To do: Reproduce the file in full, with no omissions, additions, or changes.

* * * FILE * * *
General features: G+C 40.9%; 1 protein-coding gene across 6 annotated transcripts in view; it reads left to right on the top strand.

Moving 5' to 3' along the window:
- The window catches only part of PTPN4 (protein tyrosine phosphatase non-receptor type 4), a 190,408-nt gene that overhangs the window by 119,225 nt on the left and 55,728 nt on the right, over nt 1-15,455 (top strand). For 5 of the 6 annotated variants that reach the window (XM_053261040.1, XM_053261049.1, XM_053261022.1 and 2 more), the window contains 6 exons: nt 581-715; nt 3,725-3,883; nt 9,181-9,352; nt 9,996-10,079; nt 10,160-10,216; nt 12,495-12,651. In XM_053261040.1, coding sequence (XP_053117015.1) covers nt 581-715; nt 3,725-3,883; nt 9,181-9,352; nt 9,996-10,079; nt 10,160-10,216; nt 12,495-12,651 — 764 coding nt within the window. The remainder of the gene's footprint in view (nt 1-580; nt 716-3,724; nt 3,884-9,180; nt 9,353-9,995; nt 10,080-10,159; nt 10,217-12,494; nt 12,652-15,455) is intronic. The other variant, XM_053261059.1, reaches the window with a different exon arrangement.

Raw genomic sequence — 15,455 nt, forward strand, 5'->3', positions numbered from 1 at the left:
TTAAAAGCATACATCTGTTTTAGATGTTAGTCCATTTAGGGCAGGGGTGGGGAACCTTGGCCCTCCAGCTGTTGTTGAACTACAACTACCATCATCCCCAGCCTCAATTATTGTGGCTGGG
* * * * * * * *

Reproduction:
General features: G+C 40.9%; 1 protein-coding gene across 6 annotated transcripts in view; it reads left to right on the top strand.

Moving 5' to 3' along the window:
- The window catches only part of PTPN4 (protein tyrosine phosphatase non-receptor type 4), a 190,408-nt gene that overhangs the window by 119,225 nt on the left and 55,728 nt on the right, over nt 1-15,455 (top strand). For 5 of the 6 annotated variants that reach the window (XM_053261040.1, XM_053261049.1, XM_053261022.1 and 2 more), the window contains 6 exons: nt 581-715; nt 3,725-3,883; nt 9,181-9,352; nt 9,996-10,079; nt 10,160-10,216; nt 12,495-12,651. In XM_053261040.1, coding sequence (XP_053117015.1) covers nt 581-715; nt 3,725-3,883; nt 9,181-9,352; nt 9,996-10,079; nt 10,160-10,216; nt 12,495-12,651 — 764 coding nt within the window. The remainder of the gene's footprint in view (nt 1-580; nt 716-3,724; nt 3,884-9,180; nt 9,353-9,995; nt 10,080-10,159; nt 10,217-12,494; nt 12,652-15,455) is intronic. The other variant, XM_053261059.1, reaches the window with a different exon arrangement.

Raw genomic sequence — 15,455 nt, forward strand, 5'->3', positions numbered from 1 at the left:
TTAAAAGCATACATCTGTTTTAGATGTTAGTCCATTTAGGGCAGGGGTGGGGAACCTTGGCCCTCCAGCTGTTGTTGAACTACAACTACCATCATCCCCAGCCTCAATTATTGTGGCTGGG